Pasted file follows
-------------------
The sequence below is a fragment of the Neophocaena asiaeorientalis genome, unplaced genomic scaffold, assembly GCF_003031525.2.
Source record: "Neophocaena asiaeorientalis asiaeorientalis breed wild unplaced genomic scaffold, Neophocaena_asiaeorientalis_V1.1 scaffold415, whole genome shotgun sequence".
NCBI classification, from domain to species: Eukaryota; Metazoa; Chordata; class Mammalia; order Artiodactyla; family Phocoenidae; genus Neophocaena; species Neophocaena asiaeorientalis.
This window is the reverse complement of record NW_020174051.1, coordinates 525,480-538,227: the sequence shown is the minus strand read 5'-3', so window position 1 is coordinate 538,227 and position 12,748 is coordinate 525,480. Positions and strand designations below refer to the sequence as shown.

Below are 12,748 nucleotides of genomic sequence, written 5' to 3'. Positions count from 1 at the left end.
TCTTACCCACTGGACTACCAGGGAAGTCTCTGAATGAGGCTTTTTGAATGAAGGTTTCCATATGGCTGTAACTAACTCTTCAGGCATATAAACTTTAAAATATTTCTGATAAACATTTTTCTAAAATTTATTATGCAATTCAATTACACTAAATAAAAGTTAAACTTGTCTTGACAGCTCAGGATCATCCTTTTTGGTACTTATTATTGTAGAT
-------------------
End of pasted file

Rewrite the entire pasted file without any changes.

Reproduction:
The sequence below is a fragment of the Neophocaena asiaeorientalis genome, unplaced genomic scaffold, assembly GCF_003031525.2.
Source record: "Neophocaena asiaeorientalis asiaeorientalis breed wild unplaced genomic scaffold, Neophocaena_asiaeorientalis_V1.1 scaffold415, whole genome shotgun sequence".
NCBI classification, from domain to species: Eukaryota; Metazoa; Chordata; class Mammalia; order Artiodactyla; family Phocoenidae; genus Neophocaena; species Neophocaena asiaeorientalis.
This window is the reverse complement of record NW_020174051.1, coordinates 525,480-538,227: the sequence shown is the minus strand read 5'-3', so window position 1 is coordinate 538,227 and position 12,748 is coordinate 525,480. Positions and strand designations below refer to the sequence as shown.

Below are 12,748 nucleotides of genomic sequence, written 5' to 3'. Positions count from 1 at the left end.
TCTTACCCACTGGACTACCAGGGAAGTCTCTGAATGAGGCTTTTTGAATGAAGGTTTCCATATGGCTGTAACTAACTCTTCAGGCATATAAACTTTAAAATATTTCTGATAAACATTTTTCTAAAATTTATTATGCAATTCAATTACACTAAATAAAAGTTAAACTTGTCTTGACAGCTCAGGATCATCCTTTTTGGTACTTATTATTGTAGAT